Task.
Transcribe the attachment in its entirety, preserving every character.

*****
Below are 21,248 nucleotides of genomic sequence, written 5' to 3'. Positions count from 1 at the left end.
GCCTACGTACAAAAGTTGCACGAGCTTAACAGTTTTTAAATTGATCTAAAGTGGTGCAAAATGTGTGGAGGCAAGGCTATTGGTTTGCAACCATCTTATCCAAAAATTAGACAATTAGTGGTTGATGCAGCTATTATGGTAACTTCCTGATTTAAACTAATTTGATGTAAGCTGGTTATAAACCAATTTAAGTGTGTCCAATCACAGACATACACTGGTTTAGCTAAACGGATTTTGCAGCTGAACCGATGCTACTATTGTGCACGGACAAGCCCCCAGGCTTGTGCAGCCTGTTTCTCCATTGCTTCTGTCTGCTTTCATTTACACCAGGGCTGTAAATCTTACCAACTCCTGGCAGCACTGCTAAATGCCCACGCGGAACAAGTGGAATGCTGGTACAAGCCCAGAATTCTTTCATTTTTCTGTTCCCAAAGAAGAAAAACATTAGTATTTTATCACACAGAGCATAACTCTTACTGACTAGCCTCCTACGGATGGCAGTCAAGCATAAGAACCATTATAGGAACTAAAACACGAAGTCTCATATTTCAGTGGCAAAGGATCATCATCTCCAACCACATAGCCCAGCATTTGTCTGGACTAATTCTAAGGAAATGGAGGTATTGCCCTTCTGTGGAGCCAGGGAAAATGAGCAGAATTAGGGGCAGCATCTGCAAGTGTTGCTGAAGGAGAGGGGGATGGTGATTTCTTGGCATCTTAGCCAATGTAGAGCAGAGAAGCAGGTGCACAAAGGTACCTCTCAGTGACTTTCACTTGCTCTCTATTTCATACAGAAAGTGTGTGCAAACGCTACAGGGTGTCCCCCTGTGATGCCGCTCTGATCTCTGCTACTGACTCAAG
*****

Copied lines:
Below are 21,248 nucleotides of genomic sequence, written 5' to 3'. Positions count from 1 at the left end.
GCCTACGTACAAAAGTTGCACGAGCTTAACAGTTTTTAAATTGATCTAAAGTGGTGCAAAATGTGTGGAGGCAAGGCTATTGGTTTGCAACCATCTTATCCAAAAATTAGACAATTAGTGGTTGATGCAGCTATTATGGTAACTTCCTGATTTAAACTAATTTGATGTAAGCTGGTTATAAACCAATTTAAGTGTGTCCAATCACAGACATACACTGGTTTAGCTAAACGGATTTTGCAGCTGAACCGATGCTACTATTGTGCACGGACAAGCCCCCAGGCTTGTGCAGCCTGTTTCTCCATTGCTTCTGTCTGCTTTCATTTACACCAGGGCTGTAAATCTTACCAACTCCTGGCAGCACTGCTAAATGCCCACGCGGAACAAGTGGAATGCTGGTACAAGCCCAGAATTCTTTCATTTTTCTGTTCCCAAAGAAGAAAAACATTAGTATTTTATCACACAGAGCATAACTCTTACTGACTAGCCTCCTACGGATGGCAGTCAAGCATAAGAACCATTATAGGAACTAAAACACGAAGTCTCATATTTCAGTGGCAAAGGATCATCATCTCCAACCACATAGCCCAGCATTTGTCTGGACTAATTCTAAGGAAATGGAGGTATTGCCCTTCTGTGGAGCCAGGGAAAATGAGCAGAATTAGGGGCAGCATCTGCAAGTGTTGCTGAAGGAGAGGGGGATGGTGATTTCTTGGCATCTTAGCCAATGTAGAGCAGAGAAGCAGGTGCACAAAGGTACCTCTCAGTGACTTTCACTTGCTCTCTATTTCATACAGAAAGTGTGTGCAAACGCTACAGGGTGTCCCCCTGTGATGCCGCTCTGATCTCTGCTACTGACTCAAG